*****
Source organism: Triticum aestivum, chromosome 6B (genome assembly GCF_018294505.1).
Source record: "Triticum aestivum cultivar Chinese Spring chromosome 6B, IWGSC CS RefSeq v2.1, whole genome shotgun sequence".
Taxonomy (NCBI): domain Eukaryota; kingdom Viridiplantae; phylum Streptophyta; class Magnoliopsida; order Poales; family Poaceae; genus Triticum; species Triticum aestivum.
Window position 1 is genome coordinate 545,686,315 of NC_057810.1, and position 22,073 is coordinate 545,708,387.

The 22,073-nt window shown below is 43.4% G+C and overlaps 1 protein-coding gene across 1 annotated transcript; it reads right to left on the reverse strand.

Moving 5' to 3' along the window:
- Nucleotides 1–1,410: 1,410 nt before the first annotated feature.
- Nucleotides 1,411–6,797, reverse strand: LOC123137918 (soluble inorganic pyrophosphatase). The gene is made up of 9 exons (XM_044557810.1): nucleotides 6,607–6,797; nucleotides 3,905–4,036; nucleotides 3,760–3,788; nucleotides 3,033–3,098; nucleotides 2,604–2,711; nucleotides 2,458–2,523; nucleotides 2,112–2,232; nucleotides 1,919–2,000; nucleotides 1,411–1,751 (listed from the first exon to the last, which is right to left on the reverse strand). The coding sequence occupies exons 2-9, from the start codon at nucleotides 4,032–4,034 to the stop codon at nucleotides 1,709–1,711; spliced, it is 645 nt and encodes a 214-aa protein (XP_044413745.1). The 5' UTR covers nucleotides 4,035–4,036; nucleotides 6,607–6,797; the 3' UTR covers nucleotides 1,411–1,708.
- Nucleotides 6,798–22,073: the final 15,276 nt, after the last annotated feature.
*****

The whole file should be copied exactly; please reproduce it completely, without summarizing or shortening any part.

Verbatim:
Source organism: Triticum aestivum, chromosome 6B (genome assembly GCF_018294505.1).
Source record: "Triticum aestivum cultivar Chinese Spring chromosome 6B, IWGSC CS RefSeq v2.1, whole genome shotgun sequence".
Taxonomy (NCBI): domain Eukaryota; kingdom Viridiplantae; phylum Streptophyta; class Magnoliopsida; order Poales; family Poaceae; genus Triticum; species Triticum aestivum.
Window position 1 is genome coordinate 545,686,315 of NC_057810.1, and position 22,073 is coordinate 545,708,387.

The 22,073-nt window shown below is 43.4% G+C and overlaps 1 protein-coding gene across 1 annotated transcript; it reads right to left on the reverse strand.

Moving 5' to 3' along the window:
- Nucleotides 1–1,410: 1,410 nt before the first annotated feature.
- Nucleotides 1,411–6,797, reverse strand: LOC123137918 (soluble inorganic pyrophosphatase). The gene is made up of 9 exons (XM_044557810.1): nucleotides 6,607–6,797; nucleotides 3,905–4,036; nucleotides 3,760–3,788; nucleotides 3,033–3,098; nucleotides 2,604–2,711; nucleotides 2,458–2,523; nucleotides 2,112–2,232; nucleotides 1,919–2,000; nucleotides 1,411–1,751 (listed from the first exon to the last, which is right to left on the reverse strand). The coding sequence occupies exons 2-9, from the start codon at nucleotides 4,032–4,034 to the stop codon at nucleotides 1,709–1,711; spliced, it is 645 nt and encodes a 214-aa protein (XP_044413745.1). The 5' UTR covers nucleotides 4,035–4,036; nucleotides 6,607–6,797; the 3' UTR covers nucleotides 1,411–1,708.
- Nucleotides 6,798–22,073: the final 15,276 nt, after the last annotated feature.